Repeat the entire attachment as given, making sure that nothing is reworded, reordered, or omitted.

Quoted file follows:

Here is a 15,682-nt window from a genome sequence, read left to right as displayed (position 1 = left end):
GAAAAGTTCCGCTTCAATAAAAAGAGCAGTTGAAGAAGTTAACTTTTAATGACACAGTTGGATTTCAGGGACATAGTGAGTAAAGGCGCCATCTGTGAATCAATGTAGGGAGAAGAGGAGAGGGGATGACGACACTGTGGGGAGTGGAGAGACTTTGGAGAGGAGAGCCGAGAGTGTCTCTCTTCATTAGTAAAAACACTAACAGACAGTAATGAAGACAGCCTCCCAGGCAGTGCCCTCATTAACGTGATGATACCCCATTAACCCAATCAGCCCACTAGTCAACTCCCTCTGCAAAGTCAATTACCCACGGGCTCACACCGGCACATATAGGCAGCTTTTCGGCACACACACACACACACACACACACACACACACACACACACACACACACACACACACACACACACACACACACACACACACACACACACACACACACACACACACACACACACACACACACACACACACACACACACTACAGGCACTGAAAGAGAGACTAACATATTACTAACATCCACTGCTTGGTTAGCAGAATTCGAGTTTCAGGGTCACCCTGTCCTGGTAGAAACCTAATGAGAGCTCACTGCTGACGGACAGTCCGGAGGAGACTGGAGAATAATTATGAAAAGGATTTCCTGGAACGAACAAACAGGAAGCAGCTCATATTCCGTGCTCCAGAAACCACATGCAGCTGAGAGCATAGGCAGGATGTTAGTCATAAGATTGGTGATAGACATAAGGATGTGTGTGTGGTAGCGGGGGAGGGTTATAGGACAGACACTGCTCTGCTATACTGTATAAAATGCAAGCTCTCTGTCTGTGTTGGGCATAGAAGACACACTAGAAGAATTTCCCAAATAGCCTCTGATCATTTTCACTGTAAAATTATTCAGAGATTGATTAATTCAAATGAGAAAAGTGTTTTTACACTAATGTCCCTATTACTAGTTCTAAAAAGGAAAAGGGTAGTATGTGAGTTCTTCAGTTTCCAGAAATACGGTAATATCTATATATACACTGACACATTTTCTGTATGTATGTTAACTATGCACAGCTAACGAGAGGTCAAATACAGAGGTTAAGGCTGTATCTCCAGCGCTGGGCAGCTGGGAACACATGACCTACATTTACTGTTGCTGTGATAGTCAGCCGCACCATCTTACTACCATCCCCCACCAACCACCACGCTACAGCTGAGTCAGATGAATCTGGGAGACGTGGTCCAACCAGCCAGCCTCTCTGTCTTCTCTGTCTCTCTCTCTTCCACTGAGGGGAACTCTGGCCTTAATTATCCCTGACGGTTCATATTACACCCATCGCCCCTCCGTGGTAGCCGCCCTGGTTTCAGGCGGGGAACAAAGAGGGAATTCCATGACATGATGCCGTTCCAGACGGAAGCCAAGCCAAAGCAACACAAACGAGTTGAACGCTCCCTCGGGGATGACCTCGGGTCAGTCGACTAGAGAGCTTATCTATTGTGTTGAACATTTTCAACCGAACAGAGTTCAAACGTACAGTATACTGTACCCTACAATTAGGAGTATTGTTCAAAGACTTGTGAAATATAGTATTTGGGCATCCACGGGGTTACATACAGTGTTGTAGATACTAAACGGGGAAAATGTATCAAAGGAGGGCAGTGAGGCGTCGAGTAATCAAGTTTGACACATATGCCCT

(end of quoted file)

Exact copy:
Here is a 15,682-nt window from a genome sequence, read left to right as displayed (position 1 = left end):
GAAAAGTTCCGCTTCAATAAAAAGAGCAGTTGAAGAAGTTAACTTTTAATGACACAGTTGGATTTCAGGGACATAGTGAGTAAAGGCGCCATCTGTGAATCAATGTAGGGAGAAGAGGAGAGGGGATGACGACACTGTGGGGAGTGGAGAGACTTTGGAGAGGAGAGCCGAGAGTGTCTCTCTTCATTAGTAAAAACACTAACAGACAGTAATGAAGACAGCCTCCCAGGCAGTGCCCTCATTAACGTGATGATACCCCATTAACCCAATCAGCCCACTAGTCAACTCCCTCTGCAAAGTCAATTACCCACGGGCTCACACCGGCACATATAGGCAGCTTTTCGGCACACACACACACACACACACACACACACACACACACACACACACACACACACACACACACACACACACACACACACACACACACACACACACACACACACACACACACACACACACACACACACACACACACACACTACAGGCACTGAAAGAGAGACTAACATATTACTAACATCCACTGCTTGGTTAGCAGAATTCGAGTTTCAGGGTCACCCTGTCCTGGTAGAAACCTAATGAGAGCTCACTGCTGACGGACAGTCCGGAGGAGACTGGAGAATAATTATGAAAAGGATTTCCTGGAACGAACAAACAGGAAGCAGCTCATATTCCGTGCTCCAGAAACCACATGCAGCTGAGAGCATAGGCAGGATGTTAGTCATAAGATTGGTGATAGACATAAGGATGTGTGTGTGGTAGCGGGGGAGGGTTATAGGACAGACACTGCTCTGCTATACTGTATAAAATGCAAGCTCTCTGTCTGTGTTGGGCATAGAAGACACACTAGAAGAATTTCCCAAATAGCCTCTGATCATTTTCACTGTAAAATTATTCAGAGATTGATTAATTCAAATGAGAAAAGTGTTTTTACACTAATGTCCCTATTACTAGTTCTAAAAAGGAAAAGGGTAGTATGTGAGTTCTTCAGTTTCCAGAAATACGGTAATATCTATATATACACTGACACATTTTCTGTATGTATGTTAACTATGCACAGCTAACGAGAGGTCAAATACAGAGGTTAAGGCTGTATCTCCAGCGCTGGGCAGCTGGGAACACATGACCTACATTTACTGTTGCTGTGATAGTCAGCCGCACCATCTTACTACCATCCCCCACCAACCACCACGCTACAGCTGAGTCAGATGAATCTGGGAGACGTGGTCCAACCAGCCAGCCTCTCTGTCTTCTCTGTCTCTCTCTCTTCCACTGAGGGGAACTCTGGCCTTAATTATCCCTGACGGTTCATATTACACCCATCGCCCCTCCGTGGTAGCCGCCCTGGTTTCAGGCGGGGAACAAAGAGGGAATTCCATGACATGATGCCGTTCCAGACGGAAGCCAAGCCAAAGCAACACAAACGAGTTGAACGCTCCCTCGGGGATGACCTCGGGTCAGTCGACTAGAGAGCTTATCTATTGTGTTGAACATTTTCAACCGAACAGAGTTCAAACGTACAGTATACTGTACCCTACAATTAGGAGTATTGTTCAAAGACTTGTGAAATATAGTATTTGGGCATCCACGGGGTTACATACAGTGTTGTAGATACTAAACGGGGAAAATGTATCAAAGGAGGGCAGTGAGGCGTCGAGTAATCAAGTTTGACACATATGCCCT